Extending your scripts by including code from other files is a great way to simplify and structure programs. Instead of constantly reinventing the wheel for mundane tasks you can put code for them in a Python module or package once and then reuse that code in other scripts. This way you can focus on what’s important for your project instead of reimplementing trivial details. Even better by creating modules and packages you can share your code with others so they can benefit from it too!
With MicroPython you can import code in two ways. One easy way is from Python files on a board’s filesystem just like you would import Python modules & packages on the desktop. A second way is with ‘frozen modules’ that are baked-in to a build of MicroPython’s firmware and reduce the memory usage of a module vs. importing its raw Python source. This guide explores how to import modules & packages as both raw Python source files and frozen modules for maximum efficiency.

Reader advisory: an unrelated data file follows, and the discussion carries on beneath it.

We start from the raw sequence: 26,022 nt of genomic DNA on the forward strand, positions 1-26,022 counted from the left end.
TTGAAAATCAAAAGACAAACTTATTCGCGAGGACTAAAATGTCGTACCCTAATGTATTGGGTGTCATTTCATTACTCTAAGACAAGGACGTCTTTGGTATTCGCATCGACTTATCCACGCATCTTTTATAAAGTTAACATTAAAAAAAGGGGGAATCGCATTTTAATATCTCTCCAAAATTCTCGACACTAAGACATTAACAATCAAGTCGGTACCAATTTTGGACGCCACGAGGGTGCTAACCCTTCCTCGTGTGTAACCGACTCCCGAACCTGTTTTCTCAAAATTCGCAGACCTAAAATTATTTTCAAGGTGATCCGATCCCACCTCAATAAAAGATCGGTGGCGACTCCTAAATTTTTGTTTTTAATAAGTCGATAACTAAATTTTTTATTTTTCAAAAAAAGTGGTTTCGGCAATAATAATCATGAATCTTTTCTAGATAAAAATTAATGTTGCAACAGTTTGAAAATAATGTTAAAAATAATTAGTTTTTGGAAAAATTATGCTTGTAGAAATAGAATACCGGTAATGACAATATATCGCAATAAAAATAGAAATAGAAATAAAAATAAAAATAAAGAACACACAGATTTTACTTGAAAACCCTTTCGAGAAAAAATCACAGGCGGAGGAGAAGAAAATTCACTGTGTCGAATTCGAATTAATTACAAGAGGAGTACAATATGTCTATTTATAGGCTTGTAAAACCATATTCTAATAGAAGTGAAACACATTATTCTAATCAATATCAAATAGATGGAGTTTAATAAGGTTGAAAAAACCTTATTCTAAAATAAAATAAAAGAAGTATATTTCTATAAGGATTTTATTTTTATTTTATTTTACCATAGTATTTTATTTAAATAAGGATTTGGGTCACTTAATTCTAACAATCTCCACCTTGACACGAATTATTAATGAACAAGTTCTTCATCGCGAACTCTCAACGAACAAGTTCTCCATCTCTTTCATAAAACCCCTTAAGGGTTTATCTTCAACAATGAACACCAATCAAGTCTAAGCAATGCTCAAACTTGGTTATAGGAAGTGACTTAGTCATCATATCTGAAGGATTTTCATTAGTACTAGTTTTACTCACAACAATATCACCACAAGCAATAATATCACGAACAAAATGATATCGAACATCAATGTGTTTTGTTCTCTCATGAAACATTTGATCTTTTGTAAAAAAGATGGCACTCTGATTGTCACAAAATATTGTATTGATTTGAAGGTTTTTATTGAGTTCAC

Eink, E-paper, Think Ink – Collin shares six segments pondering the unusual low-power display technology that somehow still seems a bit sci-fi – http://adafruit.com/thinkink
Stop breadboarding and soldering – start making immediately! Adafruit’s Circuit Playground is jam-packed with LEDs, sensors, buttons, alligator clip pads and more. Build projects with Circuit Playground in a few minutes with the drag-and-drop MakeCode programming site, learn computer science using the CS Discoveries class on code.org, jump into CircuitPython to learn Python and hardware together, TinyGO, or even use the Arduino IDE. Circuit Playground Express is the newest and best Circuit Playground board, with support for CircuitPython, MakeCode, and Arduino. It has a powerful processor, 10 NeoPixels, mini speaker, InfraRed receive and transmit, two buttons, a switch, 14 alligator clip pads, and lots of sensors: capacitive touch, IR proximity, temperature, light, motion and sound. A whole wide world of electronics and coding is waiting for you, and it fits in the palm of your hand.